Gabriella Marshall 2017


Playing netball can sometimes be one big juggling act.

There’s strength and conditioning training, twice-weekly team training, studying, working full time; all while trying to have some kind of a social/home life. And you’ll struggle to find a player that feels like she is constantly trying to keep several (net) balls in the air at the same time more than Gabriella Marshall. The England u21 player has plenty to juggle. Constantly. In her third year of a physiotherapy degree, at Manchester Met, Gabriella’s life is relentless. If she’s not in a lecture, she’s at the gym; if she’s not at the gym, she on the team bus to an away game, and on it goes. So what keeps her coming back for more?
“If you love what you do, then it’s easy,” the 20-year-old said, without hesitation. I’ve got aspirations this year. I want to play in the Netball Youth World Cup this summer and that’s a goal of mine. If I stay in bed because I’m tired, the other 12 girls going for those positions will be ahead of me. I have that much on I have to be enjoying everything I’m doing and smile as much as possible – even though 95 per cent of the time I want to be going to sleep. You’ve got to want to be better every day and tick all the boxes. “


In some quarters, this Superleague season is key for Marshall to cement her place as the regular starting centre for Manchester Thunder. And while Gabby recognises that too, it was the work she has put in leading up to this point that is key to whatever happens next in her career. Dragged along to watch her sister play and then bribed to take to court with the promise of a 4ft teddy bear as a reward if she did, it was from that moment that a little four-year-old Gabby was hooked. It wasn’t just playing netball that Gabs loved from an early age, she was a super fan of the sport too.

She recalls: “I was there at the old Super Cup final in Blackpool, when there were only 30 people in the crowd and most of those were parents. I have had a selfie taken with every member of the senior England team and there’s that famous picture of me as a kid posing with Karen Greig, who was shooter for Thunder at the time. Now she’s my coach. Manchester Thunder has always been a big part of my life since I was four. I’ve even been Thunderbear, so I am making my way through the ranks,” she jokes.

Marshall has been forced to wait for her chance, but she counts Tracey Neville handing her a Superleague debut in 2013 as the one moment she could actually make it in the sport she loved. “The first time I got on court in the Superleague was when Tracey threw me on for a quarter,” she remembers. “That was the only one I got all season but it was the catalyst where I thought I was young and have great players ahead of me but I was good enough.”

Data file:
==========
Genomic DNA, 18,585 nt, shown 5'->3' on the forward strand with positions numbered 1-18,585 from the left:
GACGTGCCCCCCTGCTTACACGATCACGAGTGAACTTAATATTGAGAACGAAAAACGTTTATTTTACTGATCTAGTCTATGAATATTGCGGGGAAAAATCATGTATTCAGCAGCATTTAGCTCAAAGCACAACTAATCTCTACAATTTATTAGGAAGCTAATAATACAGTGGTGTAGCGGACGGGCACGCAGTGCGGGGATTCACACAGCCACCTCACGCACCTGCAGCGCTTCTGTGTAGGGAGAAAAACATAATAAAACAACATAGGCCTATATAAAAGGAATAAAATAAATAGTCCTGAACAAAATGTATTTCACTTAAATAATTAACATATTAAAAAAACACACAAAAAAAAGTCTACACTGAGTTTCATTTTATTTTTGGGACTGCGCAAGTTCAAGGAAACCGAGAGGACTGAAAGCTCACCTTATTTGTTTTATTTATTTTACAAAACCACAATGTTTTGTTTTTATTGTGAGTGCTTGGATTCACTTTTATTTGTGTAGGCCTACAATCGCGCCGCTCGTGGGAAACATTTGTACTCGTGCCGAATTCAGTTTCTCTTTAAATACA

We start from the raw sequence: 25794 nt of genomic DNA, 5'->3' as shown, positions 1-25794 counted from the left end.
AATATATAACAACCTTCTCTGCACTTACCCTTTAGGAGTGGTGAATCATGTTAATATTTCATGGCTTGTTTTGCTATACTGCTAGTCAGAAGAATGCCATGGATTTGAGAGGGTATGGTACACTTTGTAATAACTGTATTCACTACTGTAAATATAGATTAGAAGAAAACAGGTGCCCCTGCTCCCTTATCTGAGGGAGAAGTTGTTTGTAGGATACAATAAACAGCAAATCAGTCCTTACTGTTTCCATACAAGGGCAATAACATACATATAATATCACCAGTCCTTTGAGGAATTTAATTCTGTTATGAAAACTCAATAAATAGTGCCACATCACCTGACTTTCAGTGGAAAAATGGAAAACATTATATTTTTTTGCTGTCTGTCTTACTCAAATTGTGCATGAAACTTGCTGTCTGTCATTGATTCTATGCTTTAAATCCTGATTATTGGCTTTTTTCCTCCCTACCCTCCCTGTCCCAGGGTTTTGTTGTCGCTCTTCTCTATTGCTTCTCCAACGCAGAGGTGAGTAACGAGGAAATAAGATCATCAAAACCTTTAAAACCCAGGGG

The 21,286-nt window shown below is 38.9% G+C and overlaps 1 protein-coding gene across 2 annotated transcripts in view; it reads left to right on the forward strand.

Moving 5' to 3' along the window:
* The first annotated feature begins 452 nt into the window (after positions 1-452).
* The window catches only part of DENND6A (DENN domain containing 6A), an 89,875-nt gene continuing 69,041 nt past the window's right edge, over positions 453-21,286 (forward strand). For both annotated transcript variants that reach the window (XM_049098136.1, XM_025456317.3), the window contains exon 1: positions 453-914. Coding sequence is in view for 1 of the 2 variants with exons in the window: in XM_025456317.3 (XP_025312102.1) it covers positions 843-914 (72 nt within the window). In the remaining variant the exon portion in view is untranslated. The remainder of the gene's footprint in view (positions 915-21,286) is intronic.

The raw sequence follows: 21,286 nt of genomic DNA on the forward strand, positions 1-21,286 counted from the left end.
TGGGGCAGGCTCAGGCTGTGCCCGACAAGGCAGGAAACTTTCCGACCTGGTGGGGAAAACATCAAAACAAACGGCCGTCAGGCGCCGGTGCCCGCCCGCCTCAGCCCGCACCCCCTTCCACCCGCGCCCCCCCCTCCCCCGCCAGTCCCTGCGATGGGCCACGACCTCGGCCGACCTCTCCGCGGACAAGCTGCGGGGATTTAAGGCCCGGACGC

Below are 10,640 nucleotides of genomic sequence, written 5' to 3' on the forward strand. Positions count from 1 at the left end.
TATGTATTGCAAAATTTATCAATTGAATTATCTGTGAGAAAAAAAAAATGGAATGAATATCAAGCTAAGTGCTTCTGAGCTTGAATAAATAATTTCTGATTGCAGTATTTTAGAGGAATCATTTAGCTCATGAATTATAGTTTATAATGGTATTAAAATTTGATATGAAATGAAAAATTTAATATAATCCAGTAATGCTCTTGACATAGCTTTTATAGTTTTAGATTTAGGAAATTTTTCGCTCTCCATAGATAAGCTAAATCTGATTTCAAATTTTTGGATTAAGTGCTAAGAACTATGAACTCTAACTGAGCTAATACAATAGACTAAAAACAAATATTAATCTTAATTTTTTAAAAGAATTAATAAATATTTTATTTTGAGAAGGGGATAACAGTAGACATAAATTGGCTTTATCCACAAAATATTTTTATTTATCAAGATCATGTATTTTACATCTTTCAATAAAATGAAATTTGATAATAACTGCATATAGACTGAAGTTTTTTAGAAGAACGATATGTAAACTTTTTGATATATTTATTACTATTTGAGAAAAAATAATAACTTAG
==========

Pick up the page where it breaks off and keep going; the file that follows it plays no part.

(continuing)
Where some athletes would have been put off by being third in the pecking order behind England players Sara Bayman and Laura Malcolm at her favoured wing defence and centre positions, Marshall chose to use it as inspiration.

She said: “I’ve been fortunate that I was learning off some great players like Sara and Malcs – I couldn’t have had a better netball upbringing. It was a bit frustrating that I was behind them but I knew I could make it eventually. For me, trying to me the starting centre at Thunder is my main aim and bringing my own aspects to the role.”

And it’s that kind of mature attitude that has won Gabs admiration and respect from her peers and coaches alike. She’s a natural leader and it was no surprise to see her named captain of the England u19s and u21s for two Netball Europe competitions, with the Roses victorious in both tournaments.

My leadership is a big thing. I’m not afraid to say things on court – I’ve always been like that, even around player like Kerry (Almond) and Liana (Leota), who have been there a million times before,” she says. “I like to have that voice on court.”

Having supportive family and friends is key for Gabs to push on with her career, with her mum ferrying around to matches all over the country in her youth a major factor. Playing netball is full of sacrifices, missing out on family occasions and nights out with pals, but Gabs says those close to her understand. The Cheadle-born star said: “I’m really close to my family and they understand and they know what I’m trying to juggle. I wouldn’t be where I am today without the support of my family.”

Following a tough start to the season with two losses, Thunder got their campaign back on track on Saturday with a tidy victory over Superleague newcomers Sirens. And Gabs was named player of the match, which had an added meaning for her as it was the very first time her brother had come to see her play. Emulating the success of her role model Sara Bayman, who left Thunder to play in New Zealand at the end of last season, and the kind of international career Laura Langman has had for the Silver Ferns, is definite motivation for the Oldham Netball Club player.

But with her whole career ahead of her, Gabriella is determined to stay grounded – and realistic about her 2017 Superleague season– in a bid to keep the pressure she puts on herself to a minimum, with plenty of it coming from elsewhere enough to cope with. “It would be great to think I’m going to have all these match-winning interceptions and do all these great feeds, because realistically it won’t happen straight away, as we have seen from the first two games of the season. Ultimately it is an important season for me. And this season I could stamp my mark on the team but I want to do my best in each game and the rest will take care of itself. If I say I need to be getting POMs then it can be too much pressure on yourself.”

You can watch Gabriella and her team-mates take on Celtic Dragons for Pink Week in aid of Cancer Research UK at the Thunderdome on Saturday.

And it’s set to be anther sell-out. No pressure then, Gabs.

Report by Denise Evans